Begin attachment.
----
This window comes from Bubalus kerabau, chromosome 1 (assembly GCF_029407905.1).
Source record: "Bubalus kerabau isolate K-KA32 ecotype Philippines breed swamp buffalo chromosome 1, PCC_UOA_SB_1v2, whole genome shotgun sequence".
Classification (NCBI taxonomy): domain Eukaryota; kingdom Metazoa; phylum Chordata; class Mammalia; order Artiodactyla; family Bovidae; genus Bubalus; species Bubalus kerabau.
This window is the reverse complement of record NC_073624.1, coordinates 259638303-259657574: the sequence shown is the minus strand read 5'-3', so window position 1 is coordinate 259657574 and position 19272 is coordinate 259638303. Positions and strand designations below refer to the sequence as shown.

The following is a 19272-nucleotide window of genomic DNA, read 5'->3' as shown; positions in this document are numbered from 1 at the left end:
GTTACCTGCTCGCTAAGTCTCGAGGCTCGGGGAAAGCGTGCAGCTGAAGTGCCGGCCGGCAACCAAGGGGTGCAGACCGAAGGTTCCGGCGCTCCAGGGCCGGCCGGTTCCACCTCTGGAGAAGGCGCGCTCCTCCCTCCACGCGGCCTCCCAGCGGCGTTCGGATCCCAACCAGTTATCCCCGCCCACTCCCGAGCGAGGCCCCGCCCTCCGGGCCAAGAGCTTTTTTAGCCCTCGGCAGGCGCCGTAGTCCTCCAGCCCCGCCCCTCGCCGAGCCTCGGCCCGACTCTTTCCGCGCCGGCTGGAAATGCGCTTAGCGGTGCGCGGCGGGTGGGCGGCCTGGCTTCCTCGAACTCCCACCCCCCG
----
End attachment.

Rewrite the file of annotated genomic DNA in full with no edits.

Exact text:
This window comes from Bubalus kerabau, chromosome 1 (assembly GCF_029407905.1).
Source record: "Bubalus kerabau isolate K-KA32 ecotype Philippines breed swamp buffalo chromosome 1, PCC_UOA_SB_1v2, whole genome shotgun sequence".
Classification (NCBI taxonomy): domain Eukaryota; kingdom Metazoa; phylum Chordata; class Mammalia; order Artiodactyla; family Bovidae; genus Bubalus; species Bubalus kerabau.
This window is the reverse complement of record NC_073624.1, coordinates 259638303-259657574: the sequence shown is the minus strand read 5'-3', so window position 1 is coordinate 259657574 and position 19272 is coordinate 259638303. Positions and strand designations below refer to the sequence as shown.

The following is a 19272-nucleotide window of genomic DNA, read 5'->3' as shown; positions in this document are numbered from 1 at the left end:
GTTACCTGCTCGCTAAGTCTCGAGGCTCGGGGAAAGCGTGCAGCTGAAGTGCCGGCCGGCAACCAAGGGGTGCAGACCGAAGGTTCCGGCGCTCCAGGGCCGGCCGGTTCCACCTCTGGAGAAGGCGCGCTCCTCCCTCCACGCGGCCTCCCAGCGGCGTTCGGATCCCAACCAGTTATCCCCGCCCACTCCCGAGCGAGGCCCCGCCCTCCGGGCCAAGAGCTTTTTTAGCCCTCGGCAGGCGCCGTAGTCCTCCAGCCCCGCCCCTCGCCGAGCCTCGGCCCGACTCTTTCCGCGCCGGCTGGAAATGCGCTTAGCGGTGCGCGGCGGGTGGGCGGCCTGGCTTCCTCGAACTCCCACCCCCCG